- Interior room and quality
- Sharp handling in GLI edition
- Dual-clutch transmission
- Coming diesel version
- Japanese styling
- Dull five-cylinder acceleration
- Features omitted, not added
features & specs
The 2008 Volkswagen Jetta has great room and a great turbo engine option, though its character’s been diluted a little.
The 2008 Volkswagen Jetta is in its third year on the market in its current body style. With a range of five-cylinder and turbocharged four-cylinder engines, a sport version, and wagon and diesel versions on tap for late 2008, the Jetta offers a sportier alternative to the compact sedans from Honda, Toyota, GM, and Ford.
With its restyling in the 2006 model year, though, the Volkswagen Jetta adopted a shape that some critics think is too similar to its Japanese competition. Some feel the new Jetta looks too much like a large Toyota Corolla, and not enough like its own crisply European ancestors. The interior, though, is precisely Volkswagen, with sophisticated looks and feel, switches that work smoothly, and grab handles that are well damped.
The 2008 Volkswagen Jetta’s powertrains start mediocre and finish brilliant. The base engine is a 170-horsepower, 2.5-liter in-line five-cylinder with 177 pound-feet of torque. It’s a flat performer with either the notchy five-speed manual or the six-speed automatic. Volkswagen’s marvelous 2.0-liter turbocharged four, with 200 hp, is standard on the Jetta GLI, and it can be ordered with the magnificent dual-clutch transmission, easily the most entertaining drivetrain on the new Jetta. Fuel economy ranges from 22/29 mpg with the five-cylinder to 21/29 mpg with the turbo four--but a diesel version with up to 50 mpg highway fuel economy arrives at the end of summer 2008.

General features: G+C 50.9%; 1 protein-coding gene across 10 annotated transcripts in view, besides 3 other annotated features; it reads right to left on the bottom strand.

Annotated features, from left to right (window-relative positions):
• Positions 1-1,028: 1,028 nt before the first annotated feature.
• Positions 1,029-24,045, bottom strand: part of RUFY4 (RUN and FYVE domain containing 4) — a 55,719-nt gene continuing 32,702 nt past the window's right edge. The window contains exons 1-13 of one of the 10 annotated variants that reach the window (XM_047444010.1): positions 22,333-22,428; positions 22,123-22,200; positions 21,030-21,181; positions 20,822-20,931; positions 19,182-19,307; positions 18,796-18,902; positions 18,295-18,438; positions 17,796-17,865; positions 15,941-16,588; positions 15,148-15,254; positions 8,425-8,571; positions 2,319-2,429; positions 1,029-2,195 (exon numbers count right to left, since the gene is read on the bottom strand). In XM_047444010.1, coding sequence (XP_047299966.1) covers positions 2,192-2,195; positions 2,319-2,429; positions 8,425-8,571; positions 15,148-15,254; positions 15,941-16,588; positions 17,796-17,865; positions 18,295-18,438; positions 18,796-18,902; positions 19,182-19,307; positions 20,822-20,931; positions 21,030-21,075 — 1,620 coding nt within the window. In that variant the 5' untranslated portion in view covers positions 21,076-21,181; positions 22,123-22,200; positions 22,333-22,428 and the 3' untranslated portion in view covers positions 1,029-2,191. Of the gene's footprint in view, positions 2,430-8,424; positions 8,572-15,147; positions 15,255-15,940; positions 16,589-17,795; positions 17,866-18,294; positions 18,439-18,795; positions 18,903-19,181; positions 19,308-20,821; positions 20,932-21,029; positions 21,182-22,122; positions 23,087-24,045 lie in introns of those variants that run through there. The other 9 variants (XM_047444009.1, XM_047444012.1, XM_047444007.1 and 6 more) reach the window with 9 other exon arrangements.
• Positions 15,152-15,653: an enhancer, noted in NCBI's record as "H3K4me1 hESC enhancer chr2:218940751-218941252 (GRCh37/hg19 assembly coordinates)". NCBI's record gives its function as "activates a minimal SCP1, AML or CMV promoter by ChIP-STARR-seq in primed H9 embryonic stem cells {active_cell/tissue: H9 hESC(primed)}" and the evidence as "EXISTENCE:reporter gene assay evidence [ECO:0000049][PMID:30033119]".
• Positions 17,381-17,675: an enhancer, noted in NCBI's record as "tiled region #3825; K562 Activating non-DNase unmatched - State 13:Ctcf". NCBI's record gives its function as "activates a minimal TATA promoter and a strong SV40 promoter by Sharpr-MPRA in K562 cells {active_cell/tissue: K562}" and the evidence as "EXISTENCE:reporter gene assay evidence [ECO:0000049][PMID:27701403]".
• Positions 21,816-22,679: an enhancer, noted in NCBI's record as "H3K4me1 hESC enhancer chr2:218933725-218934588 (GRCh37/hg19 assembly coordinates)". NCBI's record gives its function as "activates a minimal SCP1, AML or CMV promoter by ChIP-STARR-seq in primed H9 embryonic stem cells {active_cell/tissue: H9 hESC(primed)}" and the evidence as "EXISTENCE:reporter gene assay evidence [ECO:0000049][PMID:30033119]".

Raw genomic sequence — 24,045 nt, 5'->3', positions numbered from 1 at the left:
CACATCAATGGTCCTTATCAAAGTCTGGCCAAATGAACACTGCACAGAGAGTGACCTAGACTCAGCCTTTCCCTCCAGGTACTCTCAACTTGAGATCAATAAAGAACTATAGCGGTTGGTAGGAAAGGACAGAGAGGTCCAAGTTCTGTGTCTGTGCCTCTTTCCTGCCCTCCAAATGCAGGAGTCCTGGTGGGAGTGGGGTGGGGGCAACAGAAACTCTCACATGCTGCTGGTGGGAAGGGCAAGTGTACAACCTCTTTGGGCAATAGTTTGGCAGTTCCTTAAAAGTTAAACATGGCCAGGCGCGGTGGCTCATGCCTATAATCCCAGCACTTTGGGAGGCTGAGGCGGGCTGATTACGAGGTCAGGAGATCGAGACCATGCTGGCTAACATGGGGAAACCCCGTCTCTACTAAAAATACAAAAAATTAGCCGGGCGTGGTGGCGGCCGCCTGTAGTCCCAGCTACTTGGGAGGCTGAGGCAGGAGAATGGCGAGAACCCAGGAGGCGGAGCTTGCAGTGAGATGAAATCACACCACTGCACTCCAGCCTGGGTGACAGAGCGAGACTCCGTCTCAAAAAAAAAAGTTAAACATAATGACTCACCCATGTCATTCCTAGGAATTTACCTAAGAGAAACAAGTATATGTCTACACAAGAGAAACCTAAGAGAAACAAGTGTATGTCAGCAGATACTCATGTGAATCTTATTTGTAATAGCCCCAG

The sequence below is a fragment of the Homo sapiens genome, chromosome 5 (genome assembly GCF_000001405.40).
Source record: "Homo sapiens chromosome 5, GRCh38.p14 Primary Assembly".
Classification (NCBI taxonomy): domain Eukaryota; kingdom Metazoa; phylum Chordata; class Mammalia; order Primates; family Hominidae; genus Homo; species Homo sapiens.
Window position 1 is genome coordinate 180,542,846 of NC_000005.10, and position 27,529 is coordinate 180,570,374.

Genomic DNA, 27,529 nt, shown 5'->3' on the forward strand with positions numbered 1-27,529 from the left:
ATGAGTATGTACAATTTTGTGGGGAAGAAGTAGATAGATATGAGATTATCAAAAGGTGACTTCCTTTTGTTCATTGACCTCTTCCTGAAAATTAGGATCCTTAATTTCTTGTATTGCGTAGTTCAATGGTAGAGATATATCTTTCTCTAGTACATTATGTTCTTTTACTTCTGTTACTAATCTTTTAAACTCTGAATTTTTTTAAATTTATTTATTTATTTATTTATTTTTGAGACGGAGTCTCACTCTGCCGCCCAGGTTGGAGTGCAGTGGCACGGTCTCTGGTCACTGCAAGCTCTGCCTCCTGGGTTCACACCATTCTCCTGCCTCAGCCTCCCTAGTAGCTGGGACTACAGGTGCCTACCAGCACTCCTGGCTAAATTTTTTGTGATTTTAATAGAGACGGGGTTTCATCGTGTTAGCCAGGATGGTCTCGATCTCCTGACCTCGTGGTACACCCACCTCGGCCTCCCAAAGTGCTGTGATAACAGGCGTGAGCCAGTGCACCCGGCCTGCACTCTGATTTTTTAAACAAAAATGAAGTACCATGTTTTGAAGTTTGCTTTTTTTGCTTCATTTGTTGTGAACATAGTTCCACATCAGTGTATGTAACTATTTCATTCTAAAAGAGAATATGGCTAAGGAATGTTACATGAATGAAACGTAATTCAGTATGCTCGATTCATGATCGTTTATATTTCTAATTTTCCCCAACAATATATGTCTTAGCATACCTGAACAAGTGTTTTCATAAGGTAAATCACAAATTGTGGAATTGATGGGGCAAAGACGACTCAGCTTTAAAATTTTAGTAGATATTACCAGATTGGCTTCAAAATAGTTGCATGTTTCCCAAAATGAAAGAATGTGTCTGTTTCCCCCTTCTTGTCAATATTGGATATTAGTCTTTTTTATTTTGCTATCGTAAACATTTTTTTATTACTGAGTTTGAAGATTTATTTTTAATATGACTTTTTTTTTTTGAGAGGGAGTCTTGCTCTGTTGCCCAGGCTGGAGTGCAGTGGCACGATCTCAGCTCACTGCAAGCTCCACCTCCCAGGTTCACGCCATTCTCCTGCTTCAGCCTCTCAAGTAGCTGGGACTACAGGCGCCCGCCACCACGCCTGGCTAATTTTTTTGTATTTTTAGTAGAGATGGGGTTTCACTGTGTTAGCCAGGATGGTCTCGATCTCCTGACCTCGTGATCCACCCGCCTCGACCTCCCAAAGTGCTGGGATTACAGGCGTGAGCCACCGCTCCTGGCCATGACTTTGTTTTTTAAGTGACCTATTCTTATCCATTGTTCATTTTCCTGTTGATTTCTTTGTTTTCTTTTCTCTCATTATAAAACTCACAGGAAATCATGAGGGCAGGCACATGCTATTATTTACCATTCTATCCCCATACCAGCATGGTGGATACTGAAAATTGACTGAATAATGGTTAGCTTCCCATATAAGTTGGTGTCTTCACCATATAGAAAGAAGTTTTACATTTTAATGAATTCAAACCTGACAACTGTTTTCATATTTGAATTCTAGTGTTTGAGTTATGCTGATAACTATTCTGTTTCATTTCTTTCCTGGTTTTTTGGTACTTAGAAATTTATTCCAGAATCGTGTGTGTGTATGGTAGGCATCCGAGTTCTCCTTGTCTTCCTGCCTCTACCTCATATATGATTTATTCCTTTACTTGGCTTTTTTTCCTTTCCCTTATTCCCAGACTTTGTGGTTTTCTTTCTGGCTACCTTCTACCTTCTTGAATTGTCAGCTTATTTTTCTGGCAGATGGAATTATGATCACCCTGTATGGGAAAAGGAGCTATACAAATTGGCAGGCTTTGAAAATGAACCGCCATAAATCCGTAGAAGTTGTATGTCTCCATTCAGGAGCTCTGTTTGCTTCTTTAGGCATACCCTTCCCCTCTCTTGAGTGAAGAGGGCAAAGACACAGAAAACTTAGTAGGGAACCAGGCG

The 2008 Volkswagen Jetta is a roomy sedan, with a tall ceiling. It gives occupants more room to stretch their legs, bodies, and necks than the average compact, and it has a cavernous 16-cubic-foot trunk with fold-down rear seats for even more storage. The 2008 Jetta no longer offers automatic climate control or leather seats, but a sunroof and a premium sound system are options.
All 2008 Volkswagen Jettas feature front side-impact airbags, full-length curtain/head airbags, and anti-lock brakes with Electronic Brakeforce Distribution. Electronic stability control is optional on the base and midtrim models, and it's standard on GLI. The Jetta gets four stars from the NHTSA for front-impact protection and five stars for side impacts.
2008 Volkswagen Jetta
The 2008 Volkswagen Jetta might be generic outside, but inside it’s a well-drawn, well-fitted place.
TheCarConnection.com researched reviews from around the Web, and found that other reviewers agree that the 2008 Volkswagen Jetta has a generic exterior style.
A redesign left the Volkswagen Jetta without its trademark angular style and with a “tame exterior,” Edmunds says. It laments the Jetta’s “dull exterior styling” that “contradicts the nameplate’s youthful image.” This opinion is seconded by The Auto Channel, which feels that the 2008 Jetta is “nothing very special to look at, particularly in [its] soft gray color.” Intellichoice echoes the sentiment: “Gone is the Teutonic styling, once elegant in its stark, purposeful appearance, replaced by a more staid, Japanese-influenced design.” It’s an “overgrown Toyota Corolla dressed in papa Passat's clothes,” they conclude. CNet had the opposite sentiment: “Gone are the boxy corners and the rectangular lights. VW has replaced them with more refined, curvaceous bodywork and lights that feature circles and ellipses.” Automedia liked it as well, calling it “crisp and handsome, with its sculpted wedge profile, strong upper and lower character lines and contemporary taillamps.”
“Unfortunately, the interior doesn't live up to the expectations generated by the exterior styling,” CNet continues. Edmunds, though, refers to its “elegant trim,” and Automedia thought “The roomier new interior is attractively designed and beautifully assembled from premium materials throughout.” Autoblog notices touches like the child-safety anchors in the backseat, where “even their rear LATCH point got prettied-up by one of the company’s designers with a brushed-steel look.”